Dave's death, however, is not the purpose of this e-mail. His passing made me realize that, all too often, we save our words of appreciation for memorials, when it's far too late to do the subject any good. Would that we could be a bit more forward thinking and say those things in time for them to have some real meaning.

In that spirit, I want to let you know how much I've enjoyed your work over the years. Comics were more than just entertainment to me growing up; they were a gateway to even greater things, like literature and poetry and art and drama. Writers like you gave me a love of, and a deep appreciation for, the written word which continues unabated to this day. From you, I got a love of reading, and a love of literature without even knowing it. I learned (mostly through osmosis at the time) the essence of good storytelling and the meaning of heroism. I loved THE CHAMPIONS and IT and GHOST RIDER and BLACK LIGHTNING and CAPTAIN AMERICA, and reread them to this day. I've had THE CHAMPIONS and IT bound into hardcover, and am working on the others. They remain well-crafted, readable stories that are a joy to delve into again and again. Far from the "disposable entertainment" that comics were created to be, this work stands the test of time and has been my companion for many years.

I don't mean any of this to sound too maudlin or over the top, but you and the other creators of your generation gave me a great gift, and I feel it's appropriate to say "thank you." I've enjoyed meeting you and wish you have many, many more years of success and creativity.

Thank you, John, from the bottom of my heart...and thanks to all the TOT readers for spending a part of their day with me. We all could use some happy, so, for my next column and for as many columns as it takes after that, I'm going to share my memories of this year's Mid-Ohio-Con. See you next Monday.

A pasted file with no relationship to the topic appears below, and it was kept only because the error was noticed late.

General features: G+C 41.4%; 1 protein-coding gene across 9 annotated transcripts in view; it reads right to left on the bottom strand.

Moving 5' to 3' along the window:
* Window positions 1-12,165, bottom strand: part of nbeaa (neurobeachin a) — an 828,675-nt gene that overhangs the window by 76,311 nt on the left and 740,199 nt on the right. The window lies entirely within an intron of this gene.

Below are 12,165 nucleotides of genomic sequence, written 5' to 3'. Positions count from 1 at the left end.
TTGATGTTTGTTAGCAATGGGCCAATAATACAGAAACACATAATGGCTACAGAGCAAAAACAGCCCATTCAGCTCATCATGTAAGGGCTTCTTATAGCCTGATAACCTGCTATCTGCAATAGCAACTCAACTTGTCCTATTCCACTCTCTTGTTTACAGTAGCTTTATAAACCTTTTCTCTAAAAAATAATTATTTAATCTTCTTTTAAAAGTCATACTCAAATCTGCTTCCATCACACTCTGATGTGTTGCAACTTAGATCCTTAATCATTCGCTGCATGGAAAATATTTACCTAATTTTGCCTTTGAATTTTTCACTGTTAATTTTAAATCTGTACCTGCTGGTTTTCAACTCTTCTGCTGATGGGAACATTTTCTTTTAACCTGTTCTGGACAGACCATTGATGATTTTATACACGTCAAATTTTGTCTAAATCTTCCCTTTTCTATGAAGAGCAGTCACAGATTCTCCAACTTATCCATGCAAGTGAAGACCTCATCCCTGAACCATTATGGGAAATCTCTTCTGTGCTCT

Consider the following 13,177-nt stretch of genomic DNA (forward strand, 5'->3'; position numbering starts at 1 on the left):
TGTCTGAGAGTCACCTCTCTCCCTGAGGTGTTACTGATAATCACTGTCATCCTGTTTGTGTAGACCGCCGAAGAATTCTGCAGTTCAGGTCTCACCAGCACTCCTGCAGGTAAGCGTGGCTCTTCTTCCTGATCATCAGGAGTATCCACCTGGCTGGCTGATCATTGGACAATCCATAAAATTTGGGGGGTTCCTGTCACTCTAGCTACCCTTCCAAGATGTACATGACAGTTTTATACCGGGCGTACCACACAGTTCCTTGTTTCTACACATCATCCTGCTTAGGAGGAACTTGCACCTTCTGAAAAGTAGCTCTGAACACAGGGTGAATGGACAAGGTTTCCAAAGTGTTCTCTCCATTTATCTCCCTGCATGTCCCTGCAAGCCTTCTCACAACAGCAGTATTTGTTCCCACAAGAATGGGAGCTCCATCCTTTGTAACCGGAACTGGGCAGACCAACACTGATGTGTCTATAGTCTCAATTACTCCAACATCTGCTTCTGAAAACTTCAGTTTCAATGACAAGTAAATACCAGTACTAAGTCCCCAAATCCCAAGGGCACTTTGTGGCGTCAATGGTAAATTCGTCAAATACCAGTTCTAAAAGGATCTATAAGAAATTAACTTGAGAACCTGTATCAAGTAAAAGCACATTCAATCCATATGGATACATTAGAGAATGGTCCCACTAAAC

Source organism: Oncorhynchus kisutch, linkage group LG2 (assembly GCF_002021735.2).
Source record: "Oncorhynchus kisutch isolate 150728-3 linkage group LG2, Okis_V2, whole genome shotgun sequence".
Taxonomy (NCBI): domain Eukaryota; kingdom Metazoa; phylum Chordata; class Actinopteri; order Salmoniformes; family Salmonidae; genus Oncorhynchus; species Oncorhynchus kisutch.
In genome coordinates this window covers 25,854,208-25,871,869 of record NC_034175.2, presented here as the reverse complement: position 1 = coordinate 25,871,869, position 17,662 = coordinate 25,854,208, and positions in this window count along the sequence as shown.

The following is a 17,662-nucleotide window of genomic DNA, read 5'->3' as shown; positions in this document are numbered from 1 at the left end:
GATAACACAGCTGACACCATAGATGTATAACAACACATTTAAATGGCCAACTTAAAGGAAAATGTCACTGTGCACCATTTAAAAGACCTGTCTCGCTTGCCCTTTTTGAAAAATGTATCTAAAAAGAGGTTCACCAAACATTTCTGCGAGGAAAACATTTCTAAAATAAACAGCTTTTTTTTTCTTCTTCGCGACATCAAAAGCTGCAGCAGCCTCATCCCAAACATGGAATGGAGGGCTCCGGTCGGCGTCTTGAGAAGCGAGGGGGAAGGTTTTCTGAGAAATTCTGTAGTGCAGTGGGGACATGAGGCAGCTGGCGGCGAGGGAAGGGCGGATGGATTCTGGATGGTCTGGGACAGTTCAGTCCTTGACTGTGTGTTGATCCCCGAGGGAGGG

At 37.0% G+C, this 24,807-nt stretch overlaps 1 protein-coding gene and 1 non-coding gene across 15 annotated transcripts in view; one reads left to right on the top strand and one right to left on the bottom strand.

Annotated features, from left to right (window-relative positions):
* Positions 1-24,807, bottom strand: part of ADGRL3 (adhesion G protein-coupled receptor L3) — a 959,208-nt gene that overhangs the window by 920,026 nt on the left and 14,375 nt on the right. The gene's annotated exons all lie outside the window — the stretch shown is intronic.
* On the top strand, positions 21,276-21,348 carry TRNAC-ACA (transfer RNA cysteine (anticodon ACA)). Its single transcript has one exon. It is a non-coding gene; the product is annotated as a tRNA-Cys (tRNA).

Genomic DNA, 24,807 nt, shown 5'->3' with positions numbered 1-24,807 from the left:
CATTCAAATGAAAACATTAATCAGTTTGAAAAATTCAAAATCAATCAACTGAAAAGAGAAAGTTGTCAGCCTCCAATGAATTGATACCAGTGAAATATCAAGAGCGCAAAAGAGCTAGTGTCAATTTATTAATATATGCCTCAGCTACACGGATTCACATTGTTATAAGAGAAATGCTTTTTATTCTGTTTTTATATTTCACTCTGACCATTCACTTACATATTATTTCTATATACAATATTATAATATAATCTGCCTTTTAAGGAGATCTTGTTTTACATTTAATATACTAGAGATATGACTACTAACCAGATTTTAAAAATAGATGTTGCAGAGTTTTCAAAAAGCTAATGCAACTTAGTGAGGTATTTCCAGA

Tony Isabella

<< 12/08/2006 | 12/11/2006 | 12/18/2006 >>

Discuss this column with me at my Message Board. Also, read Heroes and Villains: Real and Imagined.

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Zero Tonys
ZERO: Burn your money before buying any comic receiving this rating. It doesn't *necessarily* mean there's absolutely nothing of value here - though it *could* - but whatever value it might possess shrinks into insignificance before its overall awfulness.

ONE: Buy something else. Maybe I found something which wasn't completely dreadful in the item, but not enough for me to recommend it when there are better comics available. I only want what's best for you, my children.

TWO: Basic judgment call. I found some value, but not enough to recommend it. My review should give you enough info to decide if you want to take a chance on it. Are you feeling lucky today, punk? Well, are you?

THREE: This denotes something I find perfectly respectable. There are better books out there, but I wouldn't regret buying this item. Based on my review, you should be able to determine if it's of interest to you. Let the Force guide you.

FOUR: I recommend anything earning this rating. Unless you don't like the genre, subject matter, or past work of the creators, I believe you'll enjoy this item. Isn't it uncanny how I can look right into your soul that way?

FIVE: Anything getting this rating is among the best comicdom has to offer. You should buy/read this, even if the genre/subject matter doesn't appeal to you. It's for your own good. Me, I live for comics and books this good...but not in a pathetic "Comic-Book Guy" sort of way.